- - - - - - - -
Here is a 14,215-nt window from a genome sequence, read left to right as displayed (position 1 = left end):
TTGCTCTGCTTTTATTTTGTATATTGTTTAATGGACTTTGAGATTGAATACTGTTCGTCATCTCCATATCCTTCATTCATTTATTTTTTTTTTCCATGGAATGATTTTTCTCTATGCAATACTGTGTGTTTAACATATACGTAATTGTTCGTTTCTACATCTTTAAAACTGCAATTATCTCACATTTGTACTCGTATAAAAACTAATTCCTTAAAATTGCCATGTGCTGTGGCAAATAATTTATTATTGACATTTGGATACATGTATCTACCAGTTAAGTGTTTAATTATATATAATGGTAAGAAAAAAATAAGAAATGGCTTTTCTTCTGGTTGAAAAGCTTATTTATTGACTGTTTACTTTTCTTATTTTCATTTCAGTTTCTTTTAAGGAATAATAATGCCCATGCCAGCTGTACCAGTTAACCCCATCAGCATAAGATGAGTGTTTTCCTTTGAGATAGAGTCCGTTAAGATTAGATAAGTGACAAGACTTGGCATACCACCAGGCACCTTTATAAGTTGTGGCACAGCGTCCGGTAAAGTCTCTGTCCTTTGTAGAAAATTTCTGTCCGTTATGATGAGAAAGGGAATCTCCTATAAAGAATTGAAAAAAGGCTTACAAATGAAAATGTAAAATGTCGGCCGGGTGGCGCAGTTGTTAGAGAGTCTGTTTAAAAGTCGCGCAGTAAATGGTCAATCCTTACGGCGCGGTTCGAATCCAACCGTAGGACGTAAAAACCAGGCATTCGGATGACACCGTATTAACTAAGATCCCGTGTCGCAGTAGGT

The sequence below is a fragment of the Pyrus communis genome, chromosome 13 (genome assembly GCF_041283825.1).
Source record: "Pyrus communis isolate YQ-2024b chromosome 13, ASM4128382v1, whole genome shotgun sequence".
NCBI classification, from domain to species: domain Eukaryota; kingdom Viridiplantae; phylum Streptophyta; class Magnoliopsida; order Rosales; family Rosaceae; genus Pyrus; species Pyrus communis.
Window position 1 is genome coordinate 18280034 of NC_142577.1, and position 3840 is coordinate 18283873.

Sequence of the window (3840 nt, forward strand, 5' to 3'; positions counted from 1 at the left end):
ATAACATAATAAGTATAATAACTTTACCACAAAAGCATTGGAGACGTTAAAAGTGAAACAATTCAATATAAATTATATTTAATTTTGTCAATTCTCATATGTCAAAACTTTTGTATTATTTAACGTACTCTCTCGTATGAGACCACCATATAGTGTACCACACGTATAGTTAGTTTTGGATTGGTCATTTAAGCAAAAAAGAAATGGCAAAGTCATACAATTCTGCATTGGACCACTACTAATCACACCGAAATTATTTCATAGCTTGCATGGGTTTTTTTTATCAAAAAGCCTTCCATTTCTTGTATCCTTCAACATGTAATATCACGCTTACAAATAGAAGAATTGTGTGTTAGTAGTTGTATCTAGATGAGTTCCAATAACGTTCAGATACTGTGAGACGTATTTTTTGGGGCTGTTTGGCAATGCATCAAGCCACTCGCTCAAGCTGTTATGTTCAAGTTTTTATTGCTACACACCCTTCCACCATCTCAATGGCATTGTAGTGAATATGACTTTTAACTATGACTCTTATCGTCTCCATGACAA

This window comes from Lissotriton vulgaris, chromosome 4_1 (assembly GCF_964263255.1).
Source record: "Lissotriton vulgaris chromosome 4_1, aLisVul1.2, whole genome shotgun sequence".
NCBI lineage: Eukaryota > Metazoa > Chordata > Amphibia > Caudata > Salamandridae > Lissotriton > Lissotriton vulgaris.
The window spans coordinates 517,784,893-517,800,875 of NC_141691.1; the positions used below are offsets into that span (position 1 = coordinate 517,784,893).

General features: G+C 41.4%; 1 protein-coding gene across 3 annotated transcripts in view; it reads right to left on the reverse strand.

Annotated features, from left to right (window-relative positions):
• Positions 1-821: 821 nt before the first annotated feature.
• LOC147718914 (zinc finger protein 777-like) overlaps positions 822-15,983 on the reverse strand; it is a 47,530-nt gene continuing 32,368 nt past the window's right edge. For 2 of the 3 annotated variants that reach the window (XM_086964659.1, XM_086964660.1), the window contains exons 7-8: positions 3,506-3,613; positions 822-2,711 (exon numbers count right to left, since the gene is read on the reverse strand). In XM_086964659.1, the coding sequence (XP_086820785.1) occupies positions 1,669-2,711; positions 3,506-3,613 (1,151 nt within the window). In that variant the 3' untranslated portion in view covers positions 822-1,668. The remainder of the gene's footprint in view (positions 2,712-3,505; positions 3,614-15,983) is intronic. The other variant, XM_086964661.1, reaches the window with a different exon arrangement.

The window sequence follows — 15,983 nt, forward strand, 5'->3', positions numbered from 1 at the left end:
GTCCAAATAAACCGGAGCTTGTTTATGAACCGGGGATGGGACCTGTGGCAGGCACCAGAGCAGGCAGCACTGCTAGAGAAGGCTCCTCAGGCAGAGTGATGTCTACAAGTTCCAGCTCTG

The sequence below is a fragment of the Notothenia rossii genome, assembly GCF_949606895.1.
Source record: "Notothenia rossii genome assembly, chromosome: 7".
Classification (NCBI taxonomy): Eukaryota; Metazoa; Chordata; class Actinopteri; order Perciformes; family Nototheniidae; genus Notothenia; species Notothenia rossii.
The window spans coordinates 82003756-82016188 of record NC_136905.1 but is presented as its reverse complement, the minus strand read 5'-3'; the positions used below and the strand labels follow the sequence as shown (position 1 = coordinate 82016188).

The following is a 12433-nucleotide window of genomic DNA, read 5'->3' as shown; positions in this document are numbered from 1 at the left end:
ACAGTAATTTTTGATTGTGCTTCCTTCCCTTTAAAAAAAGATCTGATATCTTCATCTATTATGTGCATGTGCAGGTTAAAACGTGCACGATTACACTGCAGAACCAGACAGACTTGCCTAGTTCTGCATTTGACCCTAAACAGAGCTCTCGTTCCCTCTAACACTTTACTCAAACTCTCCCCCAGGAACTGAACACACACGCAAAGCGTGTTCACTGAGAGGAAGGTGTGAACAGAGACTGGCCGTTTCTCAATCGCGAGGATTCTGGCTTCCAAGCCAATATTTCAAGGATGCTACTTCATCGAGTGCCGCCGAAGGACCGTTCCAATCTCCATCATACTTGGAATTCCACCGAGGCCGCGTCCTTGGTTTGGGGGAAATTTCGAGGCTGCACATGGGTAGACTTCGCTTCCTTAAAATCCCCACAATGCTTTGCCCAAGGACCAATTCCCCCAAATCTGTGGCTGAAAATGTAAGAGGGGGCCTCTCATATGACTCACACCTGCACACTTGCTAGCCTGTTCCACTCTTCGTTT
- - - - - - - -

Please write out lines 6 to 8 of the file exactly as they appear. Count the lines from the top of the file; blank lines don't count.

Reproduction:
Window position 1 is genome coordinate 18280034 of NC_142577.1, and position 3840 is coordinate 18283873.

Sequence of the window (3840 nt, forward strand, 5' to 3'; positions counted from 1 at the left end):
ATAACATAATAAGTATAATAACTTTACCACAAAAGCATTGGAGACGTTAAAAGTGAAACAATTCAATATAAATTATATTTAATTTTGTCAATTCTCATATGTCAAAACTTTTGTATTATTTAACGTACTCTCTCGTATGAGACCACCATATAGTGTACCACACGTATAGTTAGTTTTGGATTGGTCATTTAAGCAAAAAAGAAATGGCAAAGTCATACAATTCTGCATTGGACCACTACTAATCACACCGAAATTATTTCATAGCTTGCATGGGTTTTTTTTATCAAAAAGCCTTCCATTTCTTGTATCCTTCAACATGTAATATCACGCTTACAAATAGAAGAATTGTGTGTTAGTAGTTGTATCTAGATGAGTTCCAATAACGTTCAGATACTGTGAGACGTATTTTTTGGGGCTGTTTGGCAATGCATCAAGCCACTCGCTCAAGCTGTTATGTTCAAGTTTTTATTGCTACACACCCTTCCACCATCTCAATGGCATTGTAGTGAATATGACTTTTAACTATGACTCTTATCGTCTCCATGACAA